Gas-powered plants are the most responsive and flexible power generating assets in electricity markets. They are dispatchable and can adjust their load daily, ramping up and down with demand and balancing the intermittent production of renewable energy sources. However, aeroderivatives struggle with low total net efficiency during the short-duration pulse loads needed to balance solar and wind output. Wärtsilä reciprocating internal combustion engines offer significant advantages over gas turbines in this regard, with higher pulse load efficiency and the capability to provide ultra-flexible and cost-efficient output. The pulse efficiency is the net efficiency for the duration of the operating period, including start-up, shutdown and part-load operation.
Gas-powered plants are often ramped up and down, or cycled, in response to changes in demand and load. The time required to ramp up and down, efficiency at part load, and overall duration or plant output determine the fuel consumption and economic performance of the plant.
Unlike baseload plants that operate continuously, flexible power plants can provide short-duration load, or pulse load. Pulsed loads are produced in response to the sudden loss of a power generator, reduced output from wind and solar sources or spikes in demand. Pulse generation improves reliability and power quality by stabilising the electricity grid. Figure 6 shows data obtained from Australia’s National Electricity Market (NEM), showing how engine technology can flexibly adjust the load when needed.
Figure 6: Electricity Market data demonstrating how engine technology can flexibly adjust load as required.
Power plant owners want to optimise operation in order to minimise fuel consumption and maximise revenue. The start-up time, time to ramp up output to full load, operation at a minimum load and the efficiency at part load determine the amount of fuel consumed (energy input) and the length of time the plant operates each day. By producing output during peak demand times, the power plant earns revenue from high electricity tariffs. Ramping up and down should be as fast as possible without risking damage to the power plant equipment.
As discussed above, the efficiency of a plant producing pulse loads can be dramatically different from the efficiency at baseload. Combustion engines can reach full load and curtail output to zero within minutes. Because they are based on modular architecture, Wärtsilä engine power plants offer the additional advantage of being able to operate at part load by running only a subset of the engines at full load, maintaining full efficiency.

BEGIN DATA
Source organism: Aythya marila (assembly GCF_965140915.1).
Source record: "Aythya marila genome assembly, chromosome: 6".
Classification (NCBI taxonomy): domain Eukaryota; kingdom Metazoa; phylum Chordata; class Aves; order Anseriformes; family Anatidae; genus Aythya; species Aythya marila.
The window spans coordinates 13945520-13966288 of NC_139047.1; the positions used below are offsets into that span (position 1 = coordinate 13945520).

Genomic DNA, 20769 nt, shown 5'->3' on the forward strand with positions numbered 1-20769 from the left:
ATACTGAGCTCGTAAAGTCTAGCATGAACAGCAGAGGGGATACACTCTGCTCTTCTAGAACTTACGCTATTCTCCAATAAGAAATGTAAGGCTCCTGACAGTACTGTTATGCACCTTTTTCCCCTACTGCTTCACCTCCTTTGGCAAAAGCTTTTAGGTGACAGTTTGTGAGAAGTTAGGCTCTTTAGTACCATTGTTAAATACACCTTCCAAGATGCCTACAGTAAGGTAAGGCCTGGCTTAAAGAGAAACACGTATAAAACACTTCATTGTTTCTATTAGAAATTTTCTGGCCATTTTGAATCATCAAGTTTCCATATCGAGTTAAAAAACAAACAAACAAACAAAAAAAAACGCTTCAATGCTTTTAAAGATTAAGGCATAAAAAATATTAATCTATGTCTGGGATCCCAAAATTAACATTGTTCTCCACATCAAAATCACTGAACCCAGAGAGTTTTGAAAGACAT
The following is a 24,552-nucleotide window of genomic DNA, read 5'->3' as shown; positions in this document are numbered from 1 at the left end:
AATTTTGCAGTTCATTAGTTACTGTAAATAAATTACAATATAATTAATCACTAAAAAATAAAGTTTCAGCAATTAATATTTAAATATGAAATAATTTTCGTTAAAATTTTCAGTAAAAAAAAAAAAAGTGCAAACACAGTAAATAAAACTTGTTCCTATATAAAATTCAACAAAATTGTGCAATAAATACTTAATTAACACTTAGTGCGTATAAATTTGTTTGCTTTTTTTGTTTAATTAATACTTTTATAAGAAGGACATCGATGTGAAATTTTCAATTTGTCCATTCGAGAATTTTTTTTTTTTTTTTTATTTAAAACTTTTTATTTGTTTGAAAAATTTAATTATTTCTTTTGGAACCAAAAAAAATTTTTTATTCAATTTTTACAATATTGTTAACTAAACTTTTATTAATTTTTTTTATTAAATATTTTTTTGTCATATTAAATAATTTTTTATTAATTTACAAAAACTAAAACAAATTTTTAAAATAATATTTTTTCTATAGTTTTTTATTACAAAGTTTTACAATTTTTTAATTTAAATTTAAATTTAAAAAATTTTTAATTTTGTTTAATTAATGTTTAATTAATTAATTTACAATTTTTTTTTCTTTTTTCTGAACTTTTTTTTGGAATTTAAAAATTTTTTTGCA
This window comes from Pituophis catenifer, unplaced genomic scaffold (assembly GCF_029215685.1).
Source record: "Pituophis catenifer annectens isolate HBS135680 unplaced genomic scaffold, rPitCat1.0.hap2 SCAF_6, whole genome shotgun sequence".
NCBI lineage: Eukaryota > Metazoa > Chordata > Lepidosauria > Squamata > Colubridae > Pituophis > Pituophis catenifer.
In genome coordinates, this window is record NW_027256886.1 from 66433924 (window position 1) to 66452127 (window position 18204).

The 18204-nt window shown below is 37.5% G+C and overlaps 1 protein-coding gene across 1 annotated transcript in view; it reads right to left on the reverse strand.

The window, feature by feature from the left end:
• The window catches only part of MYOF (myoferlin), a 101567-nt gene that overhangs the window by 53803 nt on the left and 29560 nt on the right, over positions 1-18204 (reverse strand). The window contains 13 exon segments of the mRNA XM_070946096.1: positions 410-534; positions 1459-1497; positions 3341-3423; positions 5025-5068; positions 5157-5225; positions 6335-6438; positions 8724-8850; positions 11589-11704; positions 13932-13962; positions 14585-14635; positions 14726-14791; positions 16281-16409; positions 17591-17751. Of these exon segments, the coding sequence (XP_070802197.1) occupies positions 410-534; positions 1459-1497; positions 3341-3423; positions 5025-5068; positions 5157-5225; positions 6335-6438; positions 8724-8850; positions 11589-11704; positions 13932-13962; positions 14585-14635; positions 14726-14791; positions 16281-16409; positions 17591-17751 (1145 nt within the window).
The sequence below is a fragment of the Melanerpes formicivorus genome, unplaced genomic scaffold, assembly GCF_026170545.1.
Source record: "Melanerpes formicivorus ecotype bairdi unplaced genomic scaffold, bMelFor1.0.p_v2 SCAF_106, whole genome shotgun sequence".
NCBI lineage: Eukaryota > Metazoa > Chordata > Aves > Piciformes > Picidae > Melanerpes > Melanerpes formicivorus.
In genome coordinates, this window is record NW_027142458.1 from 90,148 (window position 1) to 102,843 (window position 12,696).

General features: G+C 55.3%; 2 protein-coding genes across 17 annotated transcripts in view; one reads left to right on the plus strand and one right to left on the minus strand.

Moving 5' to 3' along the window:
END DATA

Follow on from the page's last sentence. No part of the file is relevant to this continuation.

The efficiency of aeroderivative gas turbines is lower compared to combustion engines and it degrades at part load. Gas turbines reduce power output by reducing the flow through the turbine, which also reduces the combustion temperature and thus the efficiency. Frequent starts and stops will further reduce the overall pulse efficiency of turbines.
Figure 7 shows a double pulse load profile for an aeroderivative gas turbine power plant compared with a Wärtsilä engine power plant. Firstly, there is a start-up phase where equipment is ramped up to full load, taking into account the start-up times of the different technologies. During the first pulse, full load operations are maintained. After a short shutdown period following the first pulse, the equipment is ramped back up to full load for the second pulse. The duration of each pulse is 60 minutes, with a 60-minute curtailment between pulses.
Figure 7: Load profiles over a double pulse.
As the figure depicts, the start-up and shutdown times increase the total time the aeroderivative gas turbine plant operates, leading to higher overall fuel consumption and operating expenses. Conversely, the fast start-up and shutdown of Wärtsilä power plants reduces fuel consumption and minimises non-productive operating hours. From a performance perspective, the differences between the technologies become even more evident as the achieved pulse efficiency of Wärtsilä power plants is over 46 per cent compared to less than 36 per cent for aeroderivative gas turbine plants. In terms of fuel consumption, an engine power plant can use up to 25 per cent less fuel compared to an aeroderivative plant.